EU expected to announce scrap export restrictions on November 17

Friday, 12 November 2021 15:20:11 (GMT+3)   |   Istanbul

The European Commission is expected to make an announcement on November 17 regarding the results of the review of its Waste Shipment Regulations. Although it is expected to impose a blanket ban on scrap exports from the EU, market opinion varies on this possibility.

Market sources have told SteelOrbis that a possible scrap export ban might apply to the countries which do not meet EU waste treatment standards (mainly non-OECD countries), explaining that in this case Turkey’s scrap imports from the EU may not see a drastic change in the short term. One trader said that the EU might prioritize restricting exports of bonus, shredded and busheling scrap and this might enable HMS scrap flow to Turkey to continue. On the other hand, an international steel producer commented that a blanket scrap ban might be in line with the EU’s carbon emissions target which requires transition to EAF and hydrogen-based production.

Cinzia Vezzosi, president of EuRIC, explained to SteelOrbis that any restrictions on exports should be applied gradually, because “it is evident that currently in the EU there is no industrial capacity to absorb the scrap that is exported today. Steelmakers are investing in the transition towards decarbonisation, but it will take years for us to reach a situation in which Europe consumes more scrap." According to Vezzosi, if the availability of scrap increases excessively in the domestic market, "the material would lose value, and there would be an interruption in the circular economy due to the fact that collecting scrap may become unprofitable." The president of EuRIC thinks "we should aim to stimulate domestic demand. For example, we could try to increase the use of recycled material in steel production."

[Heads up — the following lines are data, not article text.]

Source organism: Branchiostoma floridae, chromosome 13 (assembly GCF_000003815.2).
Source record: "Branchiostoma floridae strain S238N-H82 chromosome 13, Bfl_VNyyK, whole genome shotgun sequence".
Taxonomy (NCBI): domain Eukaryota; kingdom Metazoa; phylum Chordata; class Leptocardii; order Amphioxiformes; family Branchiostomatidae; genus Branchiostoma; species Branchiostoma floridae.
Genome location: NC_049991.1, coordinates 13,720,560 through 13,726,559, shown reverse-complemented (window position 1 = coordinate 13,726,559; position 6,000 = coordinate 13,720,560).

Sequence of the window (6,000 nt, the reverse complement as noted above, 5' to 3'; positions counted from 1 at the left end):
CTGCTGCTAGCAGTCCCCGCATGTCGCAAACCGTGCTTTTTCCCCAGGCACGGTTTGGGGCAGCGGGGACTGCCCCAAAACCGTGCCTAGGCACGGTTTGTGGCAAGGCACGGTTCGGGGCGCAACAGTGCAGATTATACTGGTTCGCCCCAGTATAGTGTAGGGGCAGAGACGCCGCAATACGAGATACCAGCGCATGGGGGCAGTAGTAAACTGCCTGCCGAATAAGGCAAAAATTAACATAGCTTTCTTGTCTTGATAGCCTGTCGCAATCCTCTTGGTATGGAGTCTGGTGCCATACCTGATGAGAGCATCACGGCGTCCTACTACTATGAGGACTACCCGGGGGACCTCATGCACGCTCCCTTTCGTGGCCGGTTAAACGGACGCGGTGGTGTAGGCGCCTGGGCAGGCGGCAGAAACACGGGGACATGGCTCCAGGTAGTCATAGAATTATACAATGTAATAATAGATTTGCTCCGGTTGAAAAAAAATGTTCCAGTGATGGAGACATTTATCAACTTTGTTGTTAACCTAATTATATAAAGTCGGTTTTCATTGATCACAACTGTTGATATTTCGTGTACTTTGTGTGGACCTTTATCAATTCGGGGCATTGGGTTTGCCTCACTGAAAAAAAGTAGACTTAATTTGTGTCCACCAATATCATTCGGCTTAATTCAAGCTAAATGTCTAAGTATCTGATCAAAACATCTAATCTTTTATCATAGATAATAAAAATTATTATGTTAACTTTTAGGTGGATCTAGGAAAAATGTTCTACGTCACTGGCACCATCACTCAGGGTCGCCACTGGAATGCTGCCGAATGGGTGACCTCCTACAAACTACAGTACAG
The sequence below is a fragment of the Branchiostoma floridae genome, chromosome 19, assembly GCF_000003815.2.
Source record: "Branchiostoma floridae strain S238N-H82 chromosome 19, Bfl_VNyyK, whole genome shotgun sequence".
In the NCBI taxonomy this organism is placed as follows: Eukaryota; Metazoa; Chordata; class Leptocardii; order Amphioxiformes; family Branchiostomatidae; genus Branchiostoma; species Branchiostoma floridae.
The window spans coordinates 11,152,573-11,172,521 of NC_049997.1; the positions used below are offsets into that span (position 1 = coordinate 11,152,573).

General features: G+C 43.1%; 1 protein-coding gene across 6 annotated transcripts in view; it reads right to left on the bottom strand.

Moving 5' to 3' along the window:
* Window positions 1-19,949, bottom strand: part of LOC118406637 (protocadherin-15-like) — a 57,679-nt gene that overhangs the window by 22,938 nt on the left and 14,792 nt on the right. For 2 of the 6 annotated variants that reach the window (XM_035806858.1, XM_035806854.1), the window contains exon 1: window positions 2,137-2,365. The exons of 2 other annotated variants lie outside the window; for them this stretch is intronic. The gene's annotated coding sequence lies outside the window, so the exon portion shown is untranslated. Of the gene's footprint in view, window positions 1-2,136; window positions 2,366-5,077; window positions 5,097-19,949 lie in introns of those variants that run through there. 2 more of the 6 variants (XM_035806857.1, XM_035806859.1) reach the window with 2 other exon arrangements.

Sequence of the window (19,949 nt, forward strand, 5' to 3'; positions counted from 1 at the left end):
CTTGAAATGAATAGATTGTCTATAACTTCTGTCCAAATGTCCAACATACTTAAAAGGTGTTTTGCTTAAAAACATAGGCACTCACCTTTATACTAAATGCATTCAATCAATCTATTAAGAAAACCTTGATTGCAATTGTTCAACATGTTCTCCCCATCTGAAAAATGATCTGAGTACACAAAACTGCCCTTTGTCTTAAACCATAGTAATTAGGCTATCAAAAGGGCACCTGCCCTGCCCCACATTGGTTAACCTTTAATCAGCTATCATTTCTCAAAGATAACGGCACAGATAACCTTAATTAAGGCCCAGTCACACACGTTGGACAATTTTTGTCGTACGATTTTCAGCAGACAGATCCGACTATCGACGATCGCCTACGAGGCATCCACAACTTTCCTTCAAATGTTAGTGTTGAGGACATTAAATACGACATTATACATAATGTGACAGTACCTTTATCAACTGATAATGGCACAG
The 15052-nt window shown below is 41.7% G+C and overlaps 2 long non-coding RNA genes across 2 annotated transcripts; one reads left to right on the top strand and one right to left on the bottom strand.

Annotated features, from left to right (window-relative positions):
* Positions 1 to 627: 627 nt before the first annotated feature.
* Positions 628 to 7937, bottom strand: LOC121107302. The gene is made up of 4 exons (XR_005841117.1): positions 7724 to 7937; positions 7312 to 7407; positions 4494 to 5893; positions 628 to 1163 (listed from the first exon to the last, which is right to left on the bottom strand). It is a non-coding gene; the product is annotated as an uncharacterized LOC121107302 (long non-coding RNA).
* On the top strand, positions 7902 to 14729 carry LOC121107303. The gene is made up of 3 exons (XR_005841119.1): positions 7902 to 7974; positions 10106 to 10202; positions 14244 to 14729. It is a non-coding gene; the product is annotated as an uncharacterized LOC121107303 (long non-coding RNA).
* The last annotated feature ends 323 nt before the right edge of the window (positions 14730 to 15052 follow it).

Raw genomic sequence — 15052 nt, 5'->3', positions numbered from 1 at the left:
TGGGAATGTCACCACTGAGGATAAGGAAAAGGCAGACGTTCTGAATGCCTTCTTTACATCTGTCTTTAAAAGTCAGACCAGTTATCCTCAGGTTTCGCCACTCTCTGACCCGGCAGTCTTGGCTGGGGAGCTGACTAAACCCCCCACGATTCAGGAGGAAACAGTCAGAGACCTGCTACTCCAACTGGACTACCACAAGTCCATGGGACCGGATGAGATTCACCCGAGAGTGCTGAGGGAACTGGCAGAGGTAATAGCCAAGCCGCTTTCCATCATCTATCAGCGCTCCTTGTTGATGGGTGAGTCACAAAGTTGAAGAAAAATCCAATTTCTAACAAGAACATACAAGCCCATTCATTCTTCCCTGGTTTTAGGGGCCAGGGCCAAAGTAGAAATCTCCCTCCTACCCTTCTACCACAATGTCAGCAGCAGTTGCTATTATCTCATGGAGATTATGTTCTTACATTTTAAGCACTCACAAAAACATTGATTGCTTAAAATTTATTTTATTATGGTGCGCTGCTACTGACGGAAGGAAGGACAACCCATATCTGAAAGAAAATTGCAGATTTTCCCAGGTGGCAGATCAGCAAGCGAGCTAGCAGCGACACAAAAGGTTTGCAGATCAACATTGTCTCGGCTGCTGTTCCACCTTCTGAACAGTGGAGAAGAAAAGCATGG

For the past year, market participants commented on the issue from time to time. While some have asked for certain limitations on scrap exports, most market players stated that they do not expect a total ban on exports. For example, while Cesare Pasini of Feralpi supported restrictions on EU scrap exports, the European Recycling Industries' Confederation (EuRIC) is opposed to an export ban on scrap, “which is a valuable commodity priced and traded globally". At the latest IREPAS meeting, the panelists also saw the risk of a total scrap export ban as “mild” since “it is an important trade”.

The EU remains the world’s biggest scrap exporter, according to Eurostat, with 17.45 million mt of scrap exports in 2020 and 11.24 million mt of exports in the first half of 2021. Meanwhile, Turkey would be considered to be the most affected country by this possible scrap export ban since its scrap imports from the EU amounted to 11.93 million mt during 2020 and 9.78 million mt in the first nine months of the current year.

On the other hand, Russia and Ukraine are also mulling strengthening restrictions on scrap exports. While Russia is considering increasing its scrap export duty to €100/mt from €70/mt, Ukraine is seeking to increase its current export duty of $58/mt to $200/mt.

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